Feeds:
Posts
Comments

Posts Tagged ‘pasta carbonara’

IMG_3422

Most days, I think you guys would agree, I am not a Wendy Whiner.

Today is not one of those days.

Look, I love to cook, and I love ingredients, and I’m creative to the core (for better or worse. For worse, see here and here and ooooh just recently here). So please know I am all for personal expression, for putting something into the world that has your own stamp on it.

But…what is the unholy obsession today with calling dishes by the wrong name? I see it especially in restaurants that call themselves Italian, the cruelest knife in my side. New Jersey has the third largest Italian population in the country and it’s the densest state in the country. So in essence, we’re talking about a whole lot of Italians who really ought to know better.

But this virus is not just in Italian restaurants, nor it is endemic in New Jersey. It’s everywhere.

Stand by for the dirty laundry.

1) Tortellini in Brodo

This translates to ‘tortellini in broth.’ It’s a very simple dish. You can tell by the name. I ate this as a kid when I had a sore throat. A wanna-be-upscale place nearby serves a dish by this name. It has tortellini, broth, lemon juice, eggs, cheese, and Italian parsley. And it’s actually pretty good. But it is not tortellini in brodo. It’s stracciatella, Italy’s version of egg drop soup.

Chefs. Just because you float tortellini in soup doesn’t mean you can pick any name out of the Italy handbook and slap it on. And most importantly? People who eat it and aren’t aware that it’s not what you say it is are going to be misled. You’re the ones wearing the aprons. You’re supposed to be authorities on this stuff. Hello.

Wait, here’s another one. This same place also serves what they call pasta carbonara, and thinks the odd chunk of ham in a cream sauce does them proud. To clarify, there is no cream in carbonara. This sauce is made when you add (along with pancetta and other ingredients) raw eggs to hot pasta, which cooks the eggs on contact and provides a lovely velvety texture. You cannot get this out of a jar, kids.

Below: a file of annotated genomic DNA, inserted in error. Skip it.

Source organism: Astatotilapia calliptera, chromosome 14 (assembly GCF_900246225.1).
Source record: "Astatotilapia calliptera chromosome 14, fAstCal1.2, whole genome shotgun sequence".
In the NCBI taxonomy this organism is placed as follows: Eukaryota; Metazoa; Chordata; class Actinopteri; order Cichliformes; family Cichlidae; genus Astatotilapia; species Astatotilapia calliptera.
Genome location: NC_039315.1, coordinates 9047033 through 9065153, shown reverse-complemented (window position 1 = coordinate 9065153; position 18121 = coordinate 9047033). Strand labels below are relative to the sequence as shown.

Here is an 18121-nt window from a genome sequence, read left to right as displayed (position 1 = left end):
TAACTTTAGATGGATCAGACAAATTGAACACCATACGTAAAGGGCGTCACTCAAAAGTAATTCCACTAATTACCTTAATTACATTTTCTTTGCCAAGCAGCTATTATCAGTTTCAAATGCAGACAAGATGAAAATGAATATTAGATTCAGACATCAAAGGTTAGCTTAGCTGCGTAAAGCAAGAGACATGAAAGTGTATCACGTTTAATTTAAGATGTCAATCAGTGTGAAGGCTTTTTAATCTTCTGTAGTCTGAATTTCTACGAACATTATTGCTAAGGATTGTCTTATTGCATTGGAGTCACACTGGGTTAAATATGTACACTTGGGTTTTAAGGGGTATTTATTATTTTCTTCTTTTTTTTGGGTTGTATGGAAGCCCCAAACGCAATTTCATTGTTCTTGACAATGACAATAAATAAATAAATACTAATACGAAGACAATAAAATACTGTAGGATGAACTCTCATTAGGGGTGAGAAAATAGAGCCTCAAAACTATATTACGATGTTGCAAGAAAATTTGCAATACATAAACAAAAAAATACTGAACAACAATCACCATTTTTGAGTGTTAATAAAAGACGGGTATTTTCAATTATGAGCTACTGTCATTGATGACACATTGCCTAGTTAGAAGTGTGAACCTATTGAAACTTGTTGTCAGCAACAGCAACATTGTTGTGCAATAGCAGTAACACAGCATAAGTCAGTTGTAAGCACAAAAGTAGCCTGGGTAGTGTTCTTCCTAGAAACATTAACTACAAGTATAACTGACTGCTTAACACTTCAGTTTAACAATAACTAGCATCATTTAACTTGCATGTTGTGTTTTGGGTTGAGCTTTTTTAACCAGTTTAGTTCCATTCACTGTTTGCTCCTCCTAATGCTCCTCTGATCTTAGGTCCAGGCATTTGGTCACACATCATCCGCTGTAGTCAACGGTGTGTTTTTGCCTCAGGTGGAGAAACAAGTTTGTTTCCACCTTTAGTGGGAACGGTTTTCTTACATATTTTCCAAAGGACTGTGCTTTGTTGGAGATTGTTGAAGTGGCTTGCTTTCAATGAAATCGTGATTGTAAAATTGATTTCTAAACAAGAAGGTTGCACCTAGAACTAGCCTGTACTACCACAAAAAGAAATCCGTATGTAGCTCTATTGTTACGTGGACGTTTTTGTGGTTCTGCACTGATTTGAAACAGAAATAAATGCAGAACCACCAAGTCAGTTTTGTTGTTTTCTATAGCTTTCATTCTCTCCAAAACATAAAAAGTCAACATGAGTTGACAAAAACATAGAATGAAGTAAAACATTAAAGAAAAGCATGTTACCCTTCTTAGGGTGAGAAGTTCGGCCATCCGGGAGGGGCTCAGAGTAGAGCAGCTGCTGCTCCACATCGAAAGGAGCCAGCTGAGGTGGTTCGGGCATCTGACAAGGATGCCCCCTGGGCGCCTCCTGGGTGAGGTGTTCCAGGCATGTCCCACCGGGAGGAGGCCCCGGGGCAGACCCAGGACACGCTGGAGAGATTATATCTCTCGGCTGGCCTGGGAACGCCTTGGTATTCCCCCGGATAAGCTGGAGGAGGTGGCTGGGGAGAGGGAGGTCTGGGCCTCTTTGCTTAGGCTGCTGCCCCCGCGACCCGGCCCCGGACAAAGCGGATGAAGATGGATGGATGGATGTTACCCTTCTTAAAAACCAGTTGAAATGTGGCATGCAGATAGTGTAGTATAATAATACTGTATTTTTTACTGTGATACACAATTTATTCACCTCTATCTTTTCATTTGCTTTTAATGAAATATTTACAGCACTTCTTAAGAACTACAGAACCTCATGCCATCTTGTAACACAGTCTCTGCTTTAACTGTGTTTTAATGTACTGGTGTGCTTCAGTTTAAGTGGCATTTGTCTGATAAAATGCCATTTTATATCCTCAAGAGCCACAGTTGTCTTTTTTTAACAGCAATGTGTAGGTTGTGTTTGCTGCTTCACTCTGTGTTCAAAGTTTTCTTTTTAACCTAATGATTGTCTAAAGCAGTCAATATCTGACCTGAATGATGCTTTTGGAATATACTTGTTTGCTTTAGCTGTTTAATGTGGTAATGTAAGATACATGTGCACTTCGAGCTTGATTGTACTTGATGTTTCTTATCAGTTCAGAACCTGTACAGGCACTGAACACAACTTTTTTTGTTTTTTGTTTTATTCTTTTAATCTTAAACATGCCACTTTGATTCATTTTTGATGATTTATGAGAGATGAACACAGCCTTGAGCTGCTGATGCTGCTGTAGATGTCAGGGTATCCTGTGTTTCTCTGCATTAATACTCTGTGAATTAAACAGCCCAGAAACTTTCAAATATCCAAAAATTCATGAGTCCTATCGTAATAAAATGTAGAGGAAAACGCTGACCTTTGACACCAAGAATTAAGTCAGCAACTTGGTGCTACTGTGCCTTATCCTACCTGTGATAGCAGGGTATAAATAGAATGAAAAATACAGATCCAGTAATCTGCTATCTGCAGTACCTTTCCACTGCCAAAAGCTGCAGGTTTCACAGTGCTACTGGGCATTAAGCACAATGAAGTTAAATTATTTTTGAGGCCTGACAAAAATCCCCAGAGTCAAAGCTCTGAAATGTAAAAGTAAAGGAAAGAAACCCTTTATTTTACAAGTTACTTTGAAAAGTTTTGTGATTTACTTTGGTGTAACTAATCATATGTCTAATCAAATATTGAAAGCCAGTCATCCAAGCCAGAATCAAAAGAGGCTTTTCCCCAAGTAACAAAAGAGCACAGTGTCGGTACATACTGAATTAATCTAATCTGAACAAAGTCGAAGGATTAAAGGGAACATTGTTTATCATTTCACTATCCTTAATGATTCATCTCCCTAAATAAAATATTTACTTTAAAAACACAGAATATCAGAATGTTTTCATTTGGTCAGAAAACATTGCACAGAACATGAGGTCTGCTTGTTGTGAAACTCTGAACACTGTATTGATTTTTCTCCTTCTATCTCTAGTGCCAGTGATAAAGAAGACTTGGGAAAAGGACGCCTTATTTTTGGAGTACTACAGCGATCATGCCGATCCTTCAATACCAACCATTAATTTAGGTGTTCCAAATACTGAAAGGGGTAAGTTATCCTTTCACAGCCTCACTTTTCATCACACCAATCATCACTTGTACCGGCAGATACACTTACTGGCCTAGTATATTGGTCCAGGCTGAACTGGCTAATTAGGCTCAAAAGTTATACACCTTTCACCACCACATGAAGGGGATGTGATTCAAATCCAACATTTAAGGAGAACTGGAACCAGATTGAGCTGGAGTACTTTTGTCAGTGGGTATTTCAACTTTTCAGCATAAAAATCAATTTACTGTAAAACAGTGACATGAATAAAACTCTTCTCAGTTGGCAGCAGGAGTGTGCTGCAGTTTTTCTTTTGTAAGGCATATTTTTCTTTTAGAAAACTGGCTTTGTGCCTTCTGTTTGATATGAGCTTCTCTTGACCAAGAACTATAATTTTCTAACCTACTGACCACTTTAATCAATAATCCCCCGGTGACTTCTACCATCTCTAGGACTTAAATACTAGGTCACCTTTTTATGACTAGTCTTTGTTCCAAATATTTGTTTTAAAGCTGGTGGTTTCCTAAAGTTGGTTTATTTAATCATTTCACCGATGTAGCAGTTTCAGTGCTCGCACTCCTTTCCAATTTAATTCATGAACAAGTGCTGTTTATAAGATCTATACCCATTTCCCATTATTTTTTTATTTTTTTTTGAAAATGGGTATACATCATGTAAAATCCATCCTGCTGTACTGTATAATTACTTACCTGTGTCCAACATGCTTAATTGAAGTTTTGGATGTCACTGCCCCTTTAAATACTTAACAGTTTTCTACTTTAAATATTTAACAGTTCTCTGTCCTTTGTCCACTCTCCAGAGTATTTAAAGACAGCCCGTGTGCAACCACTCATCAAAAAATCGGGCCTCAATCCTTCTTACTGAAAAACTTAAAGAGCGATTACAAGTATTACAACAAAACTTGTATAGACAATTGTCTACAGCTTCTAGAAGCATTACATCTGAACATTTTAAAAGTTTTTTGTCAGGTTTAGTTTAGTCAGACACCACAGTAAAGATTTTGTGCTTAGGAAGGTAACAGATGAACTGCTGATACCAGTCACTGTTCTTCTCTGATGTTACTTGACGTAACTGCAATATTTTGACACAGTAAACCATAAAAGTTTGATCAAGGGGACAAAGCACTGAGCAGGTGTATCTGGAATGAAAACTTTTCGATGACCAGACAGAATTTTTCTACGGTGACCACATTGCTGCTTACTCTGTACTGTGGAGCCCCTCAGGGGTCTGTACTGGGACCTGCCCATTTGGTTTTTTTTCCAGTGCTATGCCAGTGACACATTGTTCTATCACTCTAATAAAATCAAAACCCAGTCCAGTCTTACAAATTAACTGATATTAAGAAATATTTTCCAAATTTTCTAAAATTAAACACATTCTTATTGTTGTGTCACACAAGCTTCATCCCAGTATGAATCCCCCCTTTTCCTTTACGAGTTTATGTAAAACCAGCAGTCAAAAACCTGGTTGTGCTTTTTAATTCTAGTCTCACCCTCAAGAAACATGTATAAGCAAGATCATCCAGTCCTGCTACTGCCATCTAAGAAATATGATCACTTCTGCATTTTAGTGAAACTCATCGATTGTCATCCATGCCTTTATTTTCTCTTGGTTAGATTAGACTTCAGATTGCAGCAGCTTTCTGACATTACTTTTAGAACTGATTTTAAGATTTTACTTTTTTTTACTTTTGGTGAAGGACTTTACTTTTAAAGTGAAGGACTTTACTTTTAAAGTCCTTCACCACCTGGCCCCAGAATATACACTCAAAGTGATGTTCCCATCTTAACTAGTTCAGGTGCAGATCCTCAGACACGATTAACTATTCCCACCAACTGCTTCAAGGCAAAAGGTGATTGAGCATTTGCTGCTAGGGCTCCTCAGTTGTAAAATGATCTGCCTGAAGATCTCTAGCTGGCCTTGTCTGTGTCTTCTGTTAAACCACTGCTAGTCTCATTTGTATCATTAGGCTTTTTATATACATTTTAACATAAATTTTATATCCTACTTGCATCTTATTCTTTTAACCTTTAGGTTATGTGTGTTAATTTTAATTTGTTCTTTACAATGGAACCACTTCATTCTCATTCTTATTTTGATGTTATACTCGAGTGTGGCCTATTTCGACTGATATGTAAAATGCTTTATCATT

If you call yourselves a ‘ristorante‘ and brag on the menu that the experience of eating here is going to be authentic, then p.s., you don’t get to lie to us.

2) Turkey Bolognese

Bolognese is my favorite sauce. Marcella Hazan, who even while dead could cook me under the table, calls for butter, oil, onion, celery, carrots, beef, pork, veal, pepper, milk, nutmeg, white wine, and tomato sauce. Recently I saw a recipe named the above. The creator said she loved traditional Bolognese sauce, but likes to vary it up with turkey.

But she didn’t stop with turkey. She spiraled off the map, using red wine instead of white, adding garlic salt and mushrooms…then she remembered the Alamo and threw in steak seasoning and Worcestershire sauce.

Do I applaud her innovative spirit? Without question. Would I eat this? Sure. But it is Bolognese sauce? Not even CLOSE.

Dear lady. Give your recipe a new name. Name it after your sainted Portuguese Water Dog for all I care. Just don’t call it Bolognese.

Her recipe is sitting on my desk next to me as I type this, and re-chafes me every time I look at it. It’s WordPress’s problem now. Recycling.

Okay.

3) Caesar Salad

I’m not sure anyone makes classic Caesar salad anymore, which kills me because it’s a knockout. The dressing is made with raw eggs, anchovies, fresh lemon juice, fresh garlic, olive oil, Parmigiano-Reggiano, Dijon mustard, salt, and black pepper. This is tossed with Romaine lettuce and topped with rustic toasted croutons. It is not, as most restaurants would have us believe, thick, gloppy, and sponsored by Hidden Valley.

4) Chocolate Mousse Cake

This was an edit I was assigned. After scanning the ingredients I called my higher-up.

‘The Chocolate Ganache Cake looks fantastic. But there’s a problem.’
‘What is it?’
‘There’s no ganache in it.’
Pause.
‘Huh?’
‘Ganache is chocolate and cream. This has lots of whipped egg whites. That’s mousse, not ganache.’
I spoke to the recipe writer and we changed the title. There it is above, and it really was delicious. But again. Before you call something something, make sure you know what that something is.
5) Tiramisu